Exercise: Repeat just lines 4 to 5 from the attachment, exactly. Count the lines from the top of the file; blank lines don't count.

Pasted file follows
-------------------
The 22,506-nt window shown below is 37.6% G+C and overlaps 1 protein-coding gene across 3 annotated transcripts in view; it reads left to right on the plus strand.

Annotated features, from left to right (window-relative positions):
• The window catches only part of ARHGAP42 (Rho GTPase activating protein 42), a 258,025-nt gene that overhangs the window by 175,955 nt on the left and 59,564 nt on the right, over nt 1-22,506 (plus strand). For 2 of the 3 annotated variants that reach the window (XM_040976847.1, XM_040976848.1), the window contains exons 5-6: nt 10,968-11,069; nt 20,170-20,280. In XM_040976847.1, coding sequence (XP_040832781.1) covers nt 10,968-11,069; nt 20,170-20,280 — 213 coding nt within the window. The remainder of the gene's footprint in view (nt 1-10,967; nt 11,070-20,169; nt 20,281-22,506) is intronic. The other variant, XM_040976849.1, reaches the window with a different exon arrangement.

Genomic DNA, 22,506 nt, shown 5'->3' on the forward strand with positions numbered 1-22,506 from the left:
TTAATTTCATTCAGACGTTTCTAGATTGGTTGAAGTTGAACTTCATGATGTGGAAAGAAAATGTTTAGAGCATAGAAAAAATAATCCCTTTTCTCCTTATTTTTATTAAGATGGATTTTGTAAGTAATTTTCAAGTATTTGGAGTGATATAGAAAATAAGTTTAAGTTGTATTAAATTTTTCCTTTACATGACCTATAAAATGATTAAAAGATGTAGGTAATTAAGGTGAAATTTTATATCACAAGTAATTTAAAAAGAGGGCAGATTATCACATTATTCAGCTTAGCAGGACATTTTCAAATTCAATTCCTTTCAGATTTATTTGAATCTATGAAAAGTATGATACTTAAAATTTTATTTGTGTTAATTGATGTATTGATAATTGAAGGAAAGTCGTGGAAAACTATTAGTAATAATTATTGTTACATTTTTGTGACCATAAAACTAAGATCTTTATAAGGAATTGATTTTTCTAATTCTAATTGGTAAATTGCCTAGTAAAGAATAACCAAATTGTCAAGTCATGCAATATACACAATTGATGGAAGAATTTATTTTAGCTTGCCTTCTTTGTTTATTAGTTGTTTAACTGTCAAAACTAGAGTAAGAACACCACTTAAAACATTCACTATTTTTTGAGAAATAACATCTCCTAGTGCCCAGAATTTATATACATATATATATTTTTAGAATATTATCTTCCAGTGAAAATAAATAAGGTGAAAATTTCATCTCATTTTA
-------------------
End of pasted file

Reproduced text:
Genomic DNA, 22,506 nt, shown 5'->3' on the forward strand with positions numbered 1-22,506 from the left:
TTAATTTCATTCAGACGTTTCTAGATTGGTTGAAGTTGAACTTCATGATGTGGAAAGAAAATGTTTAGAGCATAGAAAAAATAATCCCTTTTCTCCTTATTTTTATTAAGATGGATTTTGTAAGTAATTTTCAAGTATTTGGAGTGATATAGAAAATAAGTTTAAGTTGTATTAAATTTTTCCTTTACATGACCTATAAAATGATTAAAAGATGTAGGTAATTAAGGTGAAATTTTATATCACAAGTAATTTAAAAAGAGGGCAGATTATCACATTATTCAGCTTAGCAGGACATTTTCAAATTCAATTCCTTTCAGATTTATTTGAATCTATGAAAAGTATGATACTTAAAATTTTATTTGTGTTAATTGATGTATTGATAATTGAAGGAAAGTCGTGGAAAACTATTAGTAATAATTATTGTTACATTTTTGTGACCATAAAACTAAGATCTTTATAAGGAATTGATTTTTCTAATTCTAATTGGTAAATTGCCTAGTAAAGAATAACCAAATTGTCAAGTCATGCAATATACACAATTGATGGAAGAATTTATTTTAGCTTGCCTTCTTTGTTTATTAGTTGTTTAACTGTCAAAACTAGAGTAAGAACACCACTTAAAACATTCACTATTTTTTGAGAAATAACATCTCCTAGTGCCCAGAATTTATATACATATATATATTTTTAGAATATTATCTTCCAGTGAAAATAAATAAGGTGAAAATTTCATCTCATTTTA